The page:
NEW DELHI -- Members of the Tibetan government in exile urged those living and working around the Dalai Lama to remain on the alert Sunday after the spiritual leader voiced concern that Chinese agents might be plotting to kill him.
Ngodup Dongchung, security minister for the Tibetan exiles based in the Indian hill town of Dharamsala, said top officials met over the weekend to review security arrangements and vowed to redouble vigilance.
"We still like to remain very cautious," he said. "Of course we're working closely with the Indian government on this."
The Dalai Lama said in an interview with England's Sunday Telegraph newspaper this month that his security detail had received reports some time back from a Tibetan employed by Chinese security agencies that Tibetan women were being trained to assassinate him by applying poison to their hair and traditional greeting scarves. Tibetans on meeting the Dalai Lama frequently give him scarves and bow their heads.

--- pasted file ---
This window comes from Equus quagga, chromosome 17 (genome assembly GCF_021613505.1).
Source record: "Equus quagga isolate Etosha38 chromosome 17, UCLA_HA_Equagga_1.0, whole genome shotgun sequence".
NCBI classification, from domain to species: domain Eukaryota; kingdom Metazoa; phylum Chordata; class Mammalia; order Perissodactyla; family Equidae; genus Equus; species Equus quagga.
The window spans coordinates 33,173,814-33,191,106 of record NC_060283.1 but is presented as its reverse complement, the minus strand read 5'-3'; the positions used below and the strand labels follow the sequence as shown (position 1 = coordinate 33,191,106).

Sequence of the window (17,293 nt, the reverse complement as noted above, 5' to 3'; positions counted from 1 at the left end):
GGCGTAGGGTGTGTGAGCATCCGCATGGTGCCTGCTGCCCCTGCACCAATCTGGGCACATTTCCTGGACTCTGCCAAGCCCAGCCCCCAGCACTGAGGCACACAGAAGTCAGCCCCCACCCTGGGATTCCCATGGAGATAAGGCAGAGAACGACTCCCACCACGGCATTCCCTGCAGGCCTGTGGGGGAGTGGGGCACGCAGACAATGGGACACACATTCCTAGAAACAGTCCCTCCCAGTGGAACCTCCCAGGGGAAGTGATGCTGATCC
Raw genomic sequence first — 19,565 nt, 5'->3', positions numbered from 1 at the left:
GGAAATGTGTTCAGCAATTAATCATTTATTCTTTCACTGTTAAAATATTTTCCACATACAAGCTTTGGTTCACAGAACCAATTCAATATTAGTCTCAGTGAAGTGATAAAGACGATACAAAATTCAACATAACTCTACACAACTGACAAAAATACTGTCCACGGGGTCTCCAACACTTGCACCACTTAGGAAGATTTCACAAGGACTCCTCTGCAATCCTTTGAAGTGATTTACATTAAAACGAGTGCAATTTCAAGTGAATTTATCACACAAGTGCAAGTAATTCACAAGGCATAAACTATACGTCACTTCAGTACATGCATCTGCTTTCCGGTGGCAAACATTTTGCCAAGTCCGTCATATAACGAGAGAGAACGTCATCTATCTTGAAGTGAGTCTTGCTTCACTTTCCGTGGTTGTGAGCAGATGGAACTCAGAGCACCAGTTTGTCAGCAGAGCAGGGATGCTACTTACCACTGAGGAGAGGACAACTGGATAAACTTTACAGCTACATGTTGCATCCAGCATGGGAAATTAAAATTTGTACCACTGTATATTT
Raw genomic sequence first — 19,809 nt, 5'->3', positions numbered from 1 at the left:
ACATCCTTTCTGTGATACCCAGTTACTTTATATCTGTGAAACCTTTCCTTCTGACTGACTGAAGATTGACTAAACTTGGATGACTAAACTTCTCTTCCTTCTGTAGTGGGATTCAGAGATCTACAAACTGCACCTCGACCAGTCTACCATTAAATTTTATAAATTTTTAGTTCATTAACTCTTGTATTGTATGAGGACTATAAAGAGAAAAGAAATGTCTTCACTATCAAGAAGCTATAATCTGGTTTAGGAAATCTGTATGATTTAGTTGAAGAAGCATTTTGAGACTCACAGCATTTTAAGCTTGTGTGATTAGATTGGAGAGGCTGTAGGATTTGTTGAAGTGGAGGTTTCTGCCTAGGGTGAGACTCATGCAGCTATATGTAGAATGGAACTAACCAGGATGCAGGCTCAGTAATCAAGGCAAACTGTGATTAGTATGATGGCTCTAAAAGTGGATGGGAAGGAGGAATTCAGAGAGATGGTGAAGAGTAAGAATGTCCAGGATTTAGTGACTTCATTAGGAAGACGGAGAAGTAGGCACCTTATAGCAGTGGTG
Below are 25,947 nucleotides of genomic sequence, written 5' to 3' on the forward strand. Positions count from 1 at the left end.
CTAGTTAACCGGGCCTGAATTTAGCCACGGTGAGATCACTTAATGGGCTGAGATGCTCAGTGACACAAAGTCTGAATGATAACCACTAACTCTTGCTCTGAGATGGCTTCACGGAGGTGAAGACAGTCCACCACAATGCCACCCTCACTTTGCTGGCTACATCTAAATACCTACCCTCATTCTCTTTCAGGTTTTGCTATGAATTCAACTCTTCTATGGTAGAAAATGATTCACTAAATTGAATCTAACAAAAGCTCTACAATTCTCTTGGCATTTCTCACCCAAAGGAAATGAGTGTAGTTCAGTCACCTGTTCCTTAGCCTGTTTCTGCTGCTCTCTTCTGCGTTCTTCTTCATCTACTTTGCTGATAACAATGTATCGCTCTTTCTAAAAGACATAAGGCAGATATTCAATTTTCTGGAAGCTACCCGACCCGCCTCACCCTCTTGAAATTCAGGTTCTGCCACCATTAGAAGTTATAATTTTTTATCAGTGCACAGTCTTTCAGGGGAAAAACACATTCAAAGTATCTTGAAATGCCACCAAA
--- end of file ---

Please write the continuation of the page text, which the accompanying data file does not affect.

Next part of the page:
Rinzin Choedon, coordinator with the Students for a Free Tibet activist group, said Sunday that she has no doubt China is capable of such an attack, but said security has been tightened after the reports and is now sufficient. "Now no one is allowed to offer him anything," she said. "This scarf incident is a cheap act by low-thinking China. They are shameless."
The exiled government said in a statement that although the Dalai Lama, 76, might not take seriously the threat -- which it added has not been verified -- his security detail does.
Chinese authorities have denied the claim, contending that they could have carried out an attack earlier if they wanted to and that this disclosure by the Dalai Lama was nothing more than an "insidious trick."
The exile government said in the statement that security officials also received reports from Tibet in 2010 that Chinese intelligence agencies were making plans to attack the Dalai Lama using "ultramodern and highly sophisticated drugs and poisonous chemicals."